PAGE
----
EPIC Spotlight: Johnny Carver

Johnny Carver grew up surrounded by basketball. His father played for Kansas State University and his brother for the College of the Holy Cross in Massachusetts.

“I’ve always wanted to be like my brother,” Johnny says. “I look up to him and my dad.”

So, as a 6-foot, 3-inch tall high school student and still growing, Johnny fully expected to have an exciting future on the basketball court. Yet right before games, instead of getting pumped up and ready to play ball, he felt tired and fatigued. Once he even passed out on the court. A bout of severe ulcerative colitis caused him to lose 35 pounds in only two days. At one point, a cyst in his lower tailbone left him unable to walk. He also suffered severe dehydration, which caused him to lose even more weight.

While he worked through his discomfort and health problems to earn a position on the high school varsity basketball team in Olathe, Kansas (a few miles from his home in Shawnee), he got some crushing news just before his senior season: it was unsafe for him to play.

Trips during the next several months to medical care facilities, which included the Mayo Clinic, revealed an additional assortment of health problems, including an adrenal insufficiency and autonomic dysfunction – a nerve disorder.

Johnny refused to feel sorry for himself. “I wanted to find another outlet to be successful,” he says.

He poured his energy into writing about sports for his high school newspaper. Then, he and his brother developed a statistical algorithm to determine the greatest player in NBA history and crunched statistics on a spreadsheet. From there, Johnny took over and wrote their findings into what was becoming a book. He submitted each chapter to his grandfather, a published author, who edited the copy and sent it back to Johnny. This kept going until he had more than 300 pages of information.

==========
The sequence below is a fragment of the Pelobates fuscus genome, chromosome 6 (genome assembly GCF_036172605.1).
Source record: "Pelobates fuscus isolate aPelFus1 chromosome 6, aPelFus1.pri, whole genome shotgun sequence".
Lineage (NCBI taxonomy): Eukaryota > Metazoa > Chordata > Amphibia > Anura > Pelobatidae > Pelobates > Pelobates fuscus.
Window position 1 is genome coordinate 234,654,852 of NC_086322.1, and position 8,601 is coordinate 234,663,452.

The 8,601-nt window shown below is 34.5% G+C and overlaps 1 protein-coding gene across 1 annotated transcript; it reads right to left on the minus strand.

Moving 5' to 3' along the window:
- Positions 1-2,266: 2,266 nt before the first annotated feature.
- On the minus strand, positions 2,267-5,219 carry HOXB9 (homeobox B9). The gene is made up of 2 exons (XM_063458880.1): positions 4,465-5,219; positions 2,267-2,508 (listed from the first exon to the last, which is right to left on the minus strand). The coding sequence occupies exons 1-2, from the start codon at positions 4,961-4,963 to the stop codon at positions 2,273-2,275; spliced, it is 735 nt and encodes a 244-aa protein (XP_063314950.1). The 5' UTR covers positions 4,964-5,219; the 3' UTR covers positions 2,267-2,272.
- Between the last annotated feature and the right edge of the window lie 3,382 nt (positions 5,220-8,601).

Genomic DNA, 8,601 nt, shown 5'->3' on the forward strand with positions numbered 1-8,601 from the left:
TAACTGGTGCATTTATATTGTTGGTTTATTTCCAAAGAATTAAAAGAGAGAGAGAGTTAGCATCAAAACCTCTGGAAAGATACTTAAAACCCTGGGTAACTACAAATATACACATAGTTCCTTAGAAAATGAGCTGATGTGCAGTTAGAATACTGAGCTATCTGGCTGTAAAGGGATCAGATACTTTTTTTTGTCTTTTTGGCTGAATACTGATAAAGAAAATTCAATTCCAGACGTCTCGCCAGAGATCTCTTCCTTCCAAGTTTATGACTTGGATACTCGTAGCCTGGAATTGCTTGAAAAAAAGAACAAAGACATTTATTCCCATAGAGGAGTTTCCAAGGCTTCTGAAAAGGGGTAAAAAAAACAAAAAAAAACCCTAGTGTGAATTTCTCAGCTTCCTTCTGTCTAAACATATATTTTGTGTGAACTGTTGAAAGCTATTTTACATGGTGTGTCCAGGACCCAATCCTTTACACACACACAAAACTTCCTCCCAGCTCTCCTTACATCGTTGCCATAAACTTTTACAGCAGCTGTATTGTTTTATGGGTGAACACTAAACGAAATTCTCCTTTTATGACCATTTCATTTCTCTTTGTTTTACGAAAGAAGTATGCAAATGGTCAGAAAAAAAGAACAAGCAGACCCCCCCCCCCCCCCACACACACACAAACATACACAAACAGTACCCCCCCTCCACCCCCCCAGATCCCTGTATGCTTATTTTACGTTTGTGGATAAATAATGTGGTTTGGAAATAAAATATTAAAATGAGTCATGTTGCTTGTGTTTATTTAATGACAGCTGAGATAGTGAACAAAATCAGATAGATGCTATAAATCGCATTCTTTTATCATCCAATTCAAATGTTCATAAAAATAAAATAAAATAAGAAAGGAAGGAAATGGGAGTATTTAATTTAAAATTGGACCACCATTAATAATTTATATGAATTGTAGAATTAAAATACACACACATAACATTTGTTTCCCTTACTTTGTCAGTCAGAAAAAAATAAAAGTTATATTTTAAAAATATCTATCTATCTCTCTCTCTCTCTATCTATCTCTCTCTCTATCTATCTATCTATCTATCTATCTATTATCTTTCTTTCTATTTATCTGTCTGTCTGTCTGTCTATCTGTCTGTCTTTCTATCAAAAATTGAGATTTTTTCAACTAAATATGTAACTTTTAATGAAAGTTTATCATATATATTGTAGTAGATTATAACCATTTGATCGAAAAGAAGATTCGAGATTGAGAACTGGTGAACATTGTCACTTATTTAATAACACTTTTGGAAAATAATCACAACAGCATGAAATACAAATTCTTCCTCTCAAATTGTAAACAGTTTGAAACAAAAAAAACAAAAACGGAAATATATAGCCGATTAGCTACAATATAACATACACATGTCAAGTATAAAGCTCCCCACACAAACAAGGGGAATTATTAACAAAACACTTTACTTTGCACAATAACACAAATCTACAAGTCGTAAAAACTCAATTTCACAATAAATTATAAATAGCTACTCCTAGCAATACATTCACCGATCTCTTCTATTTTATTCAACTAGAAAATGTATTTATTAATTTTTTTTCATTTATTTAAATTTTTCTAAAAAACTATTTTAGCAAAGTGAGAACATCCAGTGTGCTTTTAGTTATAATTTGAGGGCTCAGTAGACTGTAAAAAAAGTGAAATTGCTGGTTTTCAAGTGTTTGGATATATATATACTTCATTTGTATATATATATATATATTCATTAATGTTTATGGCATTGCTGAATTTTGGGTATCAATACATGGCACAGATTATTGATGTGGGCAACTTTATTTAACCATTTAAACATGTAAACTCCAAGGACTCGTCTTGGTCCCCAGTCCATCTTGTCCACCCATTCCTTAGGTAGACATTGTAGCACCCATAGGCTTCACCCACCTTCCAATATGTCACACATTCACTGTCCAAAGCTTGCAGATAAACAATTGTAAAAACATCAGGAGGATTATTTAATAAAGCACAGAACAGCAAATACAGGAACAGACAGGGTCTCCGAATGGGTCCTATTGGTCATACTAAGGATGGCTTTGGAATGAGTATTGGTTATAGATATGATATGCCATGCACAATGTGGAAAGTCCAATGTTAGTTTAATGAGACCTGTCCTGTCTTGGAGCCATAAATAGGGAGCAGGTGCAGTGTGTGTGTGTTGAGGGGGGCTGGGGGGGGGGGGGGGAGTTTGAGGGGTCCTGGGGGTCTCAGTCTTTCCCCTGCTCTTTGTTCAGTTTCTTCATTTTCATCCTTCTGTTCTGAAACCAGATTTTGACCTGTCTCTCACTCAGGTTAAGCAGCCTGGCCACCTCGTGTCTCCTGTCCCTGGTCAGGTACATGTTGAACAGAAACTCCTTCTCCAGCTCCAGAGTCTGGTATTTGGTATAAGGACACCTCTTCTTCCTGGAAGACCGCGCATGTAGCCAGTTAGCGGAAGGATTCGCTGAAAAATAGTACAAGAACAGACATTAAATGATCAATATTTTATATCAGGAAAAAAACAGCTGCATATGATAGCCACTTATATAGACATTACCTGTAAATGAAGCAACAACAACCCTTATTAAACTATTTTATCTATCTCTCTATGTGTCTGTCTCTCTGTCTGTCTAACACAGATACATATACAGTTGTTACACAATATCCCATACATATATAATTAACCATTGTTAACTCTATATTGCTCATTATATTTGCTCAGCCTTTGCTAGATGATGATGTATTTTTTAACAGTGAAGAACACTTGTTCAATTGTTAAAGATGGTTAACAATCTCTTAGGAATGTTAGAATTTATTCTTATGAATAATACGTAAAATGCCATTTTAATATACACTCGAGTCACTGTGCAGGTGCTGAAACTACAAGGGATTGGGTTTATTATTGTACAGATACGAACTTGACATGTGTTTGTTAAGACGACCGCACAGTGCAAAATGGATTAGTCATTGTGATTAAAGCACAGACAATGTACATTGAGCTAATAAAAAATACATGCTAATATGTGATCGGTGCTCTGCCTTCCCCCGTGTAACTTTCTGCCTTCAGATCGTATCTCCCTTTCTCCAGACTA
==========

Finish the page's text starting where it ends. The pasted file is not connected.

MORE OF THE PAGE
Johnny emailed Mark Cuban, owner of the Dallas Mavericks, who suggested to Johnny that he self-publish his findings, which features profiles of NBA’s all-time Top 25 players. The result is Ranketology: A New Way of Determining Basketball’s Greatest Player, which is set to release sometime in the coming weeks.

While Johnny won’t say whom he found to be the No. 1 player in the NBA (people will have to buy and read his book), he says he wasn’t surprised what the statistics revealed. “It made so much sense in the grand scheme of things,” he says.

Now a freshman majoring in management at the Sam M. Walton College of Business, Johnny has sought guidance for his future from Renee Clay, assistant director for Walton’s George W. Edwards Career Center. “She has been my advocate, and I needed that,” he says.

He sent his book and resume to Larry Bird, former Boston Celtics player and now team president of the Indiana Pacers. Impressed, Bird invited Johnny to Indianapolis to meet with the organization.

This is one of the opportunities Johnny has had since coming to Arkansas. He was drawn to Walton for its reputation, and the University of Arkansas for its basketball team. His parents, however, were equally concerned for Johnny’s well-being. “They were so blown away by the business program and the health center,” he says, referring to the Pat Walker Health Center on campus.

With a scholarship through the Arkansas Alumni Association, Johnny is serving on Leadership Walton. He says his goal is to work in basketball operations for the NBA, and he hopes to have an internship with the Pacers this summer. “I want to continue doing things like this while I’m in college,” he says.